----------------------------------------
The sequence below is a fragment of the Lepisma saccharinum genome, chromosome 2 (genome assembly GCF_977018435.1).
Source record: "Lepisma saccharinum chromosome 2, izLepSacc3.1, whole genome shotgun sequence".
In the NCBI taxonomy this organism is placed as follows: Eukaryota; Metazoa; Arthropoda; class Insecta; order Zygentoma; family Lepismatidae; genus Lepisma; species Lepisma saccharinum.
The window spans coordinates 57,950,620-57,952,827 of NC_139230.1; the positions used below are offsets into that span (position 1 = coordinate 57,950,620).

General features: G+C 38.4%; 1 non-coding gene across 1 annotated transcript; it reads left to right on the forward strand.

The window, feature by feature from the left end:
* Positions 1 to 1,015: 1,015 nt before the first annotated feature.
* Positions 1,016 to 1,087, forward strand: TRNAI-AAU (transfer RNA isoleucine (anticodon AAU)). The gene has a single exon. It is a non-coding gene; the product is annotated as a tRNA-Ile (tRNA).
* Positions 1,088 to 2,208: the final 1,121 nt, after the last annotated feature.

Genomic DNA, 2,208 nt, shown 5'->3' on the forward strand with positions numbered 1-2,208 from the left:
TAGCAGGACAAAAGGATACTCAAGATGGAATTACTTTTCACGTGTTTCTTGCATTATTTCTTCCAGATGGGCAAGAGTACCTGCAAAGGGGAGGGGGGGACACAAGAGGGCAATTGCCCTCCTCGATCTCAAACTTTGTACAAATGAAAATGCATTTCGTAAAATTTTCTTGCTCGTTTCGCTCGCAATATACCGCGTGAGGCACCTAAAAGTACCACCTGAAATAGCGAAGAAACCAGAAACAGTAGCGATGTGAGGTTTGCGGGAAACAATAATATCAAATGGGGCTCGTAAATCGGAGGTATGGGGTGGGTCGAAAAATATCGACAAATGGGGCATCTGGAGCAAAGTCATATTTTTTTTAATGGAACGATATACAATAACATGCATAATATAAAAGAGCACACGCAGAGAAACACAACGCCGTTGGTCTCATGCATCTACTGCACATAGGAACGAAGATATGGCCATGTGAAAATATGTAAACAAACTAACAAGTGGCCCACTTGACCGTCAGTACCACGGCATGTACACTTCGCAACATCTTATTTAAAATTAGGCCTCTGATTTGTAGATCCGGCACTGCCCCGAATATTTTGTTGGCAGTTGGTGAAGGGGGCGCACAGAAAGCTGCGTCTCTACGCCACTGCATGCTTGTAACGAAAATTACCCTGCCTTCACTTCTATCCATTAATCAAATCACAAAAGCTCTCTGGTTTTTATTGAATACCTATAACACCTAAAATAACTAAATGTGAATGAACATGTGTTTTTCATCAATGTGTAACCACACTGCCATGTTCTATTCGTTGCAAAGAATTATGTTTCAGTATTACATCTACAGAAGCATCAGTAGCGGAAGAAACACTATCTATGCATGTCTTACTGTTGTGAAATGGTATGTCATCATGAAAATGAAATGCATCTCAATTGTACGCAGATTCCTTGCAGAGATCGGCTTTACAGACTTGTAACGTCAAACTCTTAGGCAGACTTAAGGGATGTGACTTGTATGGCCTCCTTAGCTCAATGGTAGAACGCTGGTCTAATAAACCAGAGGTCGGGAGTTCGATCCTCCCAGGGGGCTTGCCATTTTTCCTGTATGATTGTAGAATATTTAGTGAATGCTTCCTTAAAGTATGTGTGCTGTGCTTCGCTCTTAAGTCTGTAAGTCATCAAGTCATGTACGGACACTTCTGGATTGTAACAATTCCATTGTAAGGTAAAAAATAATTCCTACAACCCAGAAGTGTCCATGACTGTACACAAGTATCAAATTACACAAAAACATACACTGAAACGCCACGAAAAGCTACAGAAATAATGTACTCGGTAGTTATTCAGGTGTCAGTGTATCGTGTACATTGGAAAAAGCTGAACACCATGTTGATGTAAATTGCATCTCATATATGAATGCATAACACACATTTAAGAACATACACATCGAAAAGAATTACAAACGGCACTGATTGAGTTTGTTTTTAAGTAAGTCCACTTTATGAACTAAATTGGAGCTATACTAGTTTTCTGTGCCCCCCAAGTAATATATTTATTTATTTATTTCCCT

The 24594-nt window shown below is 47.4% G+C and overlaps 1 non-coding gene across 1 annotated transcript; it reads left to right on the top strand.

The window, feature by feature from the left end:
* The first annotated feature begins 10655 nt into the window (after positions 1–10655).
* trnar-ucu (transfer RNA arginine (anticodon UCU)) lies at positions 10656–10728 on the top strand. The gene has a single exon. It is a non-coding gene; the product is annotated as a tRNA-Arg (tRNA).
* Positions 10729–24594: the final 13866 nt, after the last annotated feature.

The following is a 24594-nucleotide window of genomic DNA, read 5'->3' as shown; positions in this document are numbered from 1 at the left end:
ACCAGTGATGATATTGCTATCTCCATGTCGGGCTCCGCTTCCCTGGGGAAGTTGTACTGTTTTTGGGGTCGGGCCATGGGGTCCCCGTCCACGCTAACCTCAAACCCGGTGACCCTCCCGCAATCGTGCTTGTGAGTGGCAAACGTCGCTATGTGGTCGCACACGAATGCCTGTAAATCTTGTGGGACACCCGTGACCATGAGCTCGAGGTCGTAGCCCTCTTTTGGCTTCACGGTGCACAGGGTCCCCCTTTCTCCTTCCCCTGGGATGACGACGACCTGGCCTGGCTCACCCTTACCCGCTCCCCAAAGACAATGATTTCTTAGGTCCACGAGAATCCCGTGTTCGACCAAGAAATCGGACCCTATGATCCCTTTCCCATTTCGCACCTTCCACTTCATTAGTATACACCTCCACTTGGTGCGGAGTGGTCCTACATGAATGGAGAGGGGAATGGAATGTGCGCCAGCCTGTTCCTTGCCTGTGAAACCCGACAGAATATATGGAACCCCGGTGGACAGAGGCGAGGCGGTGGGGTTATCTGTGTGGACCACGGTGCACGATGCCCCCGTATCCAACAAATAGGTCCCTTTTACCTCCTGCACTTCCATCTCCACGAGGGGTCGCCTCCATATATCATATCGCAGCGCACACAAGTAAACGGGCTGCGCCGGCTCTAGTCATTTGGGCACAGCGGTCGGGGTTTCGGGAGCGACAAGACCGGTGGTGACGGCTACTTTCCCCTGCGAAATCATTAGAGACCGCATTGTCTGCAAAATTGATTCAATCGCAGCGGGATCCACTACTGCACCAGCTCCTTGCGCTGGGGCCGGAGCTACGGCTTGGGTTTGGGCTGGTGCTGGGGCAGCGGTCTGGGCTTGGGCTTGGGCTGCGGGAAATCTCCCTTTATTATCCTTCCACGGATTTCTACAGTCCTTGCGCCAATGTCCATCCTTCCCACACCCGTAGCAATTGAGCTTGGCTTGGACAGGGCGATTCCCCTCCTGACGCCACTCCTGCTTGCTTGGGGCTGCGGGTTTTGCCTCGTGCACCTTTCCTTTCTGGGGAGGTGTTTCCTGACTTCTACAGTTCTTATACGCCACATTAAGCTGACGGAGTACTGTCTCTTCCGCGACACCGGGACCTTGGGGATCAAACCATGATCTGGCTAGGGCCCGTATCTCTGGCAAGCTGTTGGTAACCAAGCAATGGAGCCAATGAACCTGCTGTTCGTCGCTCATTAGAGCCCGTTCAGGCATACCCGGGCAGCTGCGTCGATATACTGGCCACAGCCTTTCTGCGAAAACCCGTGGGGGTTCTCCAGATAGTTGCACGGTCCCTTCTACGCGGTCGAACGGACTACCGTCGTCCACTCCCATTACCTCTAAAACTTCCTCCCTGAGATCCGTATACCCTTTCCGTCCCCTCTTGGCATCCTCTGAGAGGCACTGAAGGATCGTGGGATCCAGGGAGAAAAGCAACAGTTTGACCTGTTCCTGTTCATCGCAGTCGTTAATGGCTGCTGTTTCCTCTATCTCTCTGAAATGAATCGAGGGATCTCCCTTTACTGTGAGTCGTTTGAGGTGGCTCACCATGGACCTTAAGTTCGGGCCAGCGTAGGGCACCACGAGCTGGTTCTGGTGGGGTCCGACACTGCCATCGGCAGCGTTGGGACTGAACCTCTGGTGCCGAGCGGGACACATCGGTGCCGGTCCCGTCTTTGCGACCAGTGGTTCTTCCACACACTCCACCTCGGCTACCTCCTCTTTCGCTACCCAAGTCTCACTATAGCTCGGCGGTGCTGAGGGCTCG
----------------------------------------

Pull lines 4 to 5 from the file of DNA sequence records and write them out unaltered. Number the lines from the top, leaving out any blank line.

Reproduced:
The window spans coordinates 57,950,620-57,952,827 of NC_139230.1; the positions used below are offsets into that span (position 1 = coordinate 57,950,620).

General features: G+C 38.4%; 1 non-coding gene across 1 annotated transcript; it reads left to right on the forward strand.